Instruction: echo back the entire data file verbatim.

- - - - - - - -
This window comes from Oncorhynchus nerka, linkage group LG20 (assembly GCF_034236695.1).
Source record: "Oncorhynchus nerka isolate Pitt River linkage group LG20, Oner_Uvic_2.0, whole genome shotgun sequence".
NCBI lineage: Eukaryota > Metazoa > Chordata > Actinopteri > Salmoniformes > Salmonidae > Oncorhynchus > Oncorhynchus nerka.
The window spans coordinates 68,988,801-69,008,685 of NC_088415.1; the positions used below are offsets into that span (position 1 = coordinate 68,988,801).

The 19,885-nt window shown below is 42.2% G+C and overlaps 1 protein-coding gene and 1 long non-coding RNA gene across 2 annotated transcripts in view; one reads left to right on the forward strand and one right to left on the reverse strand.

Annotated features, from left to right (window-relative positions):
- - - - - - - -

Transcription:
This window comes from Oncorhynchus nerka, linkage group LG20 (assembly GCF_034236695.1).
Source record: "Oncorhynchus nerka isolate Pitt River linkage group LG20, Oner_Uvic_2.0, whole genome shotgun sequence".
NCBI lineage: Eukaryota > Metazoa > Chordata > Actinopteri > Salmoniformes > Salmonidae > Oncorhynchus > Oncorhynchus nerka.
The window spans coordinates 68,988,801-69,008,685 of NC_088415.1; the positions used below are offsets into that span (position 1 = coordinate 68,988,801).

The 19,885-nt window shown below is 42.2% G+C and overlaps 1 protein-coding gene and 1 long non-coding RNA gene across 2 annotated transcripts in view; one reads left to right on the forward strand and one right to left on the reverse strand.

Annotated features, from left to right (window-relative positions):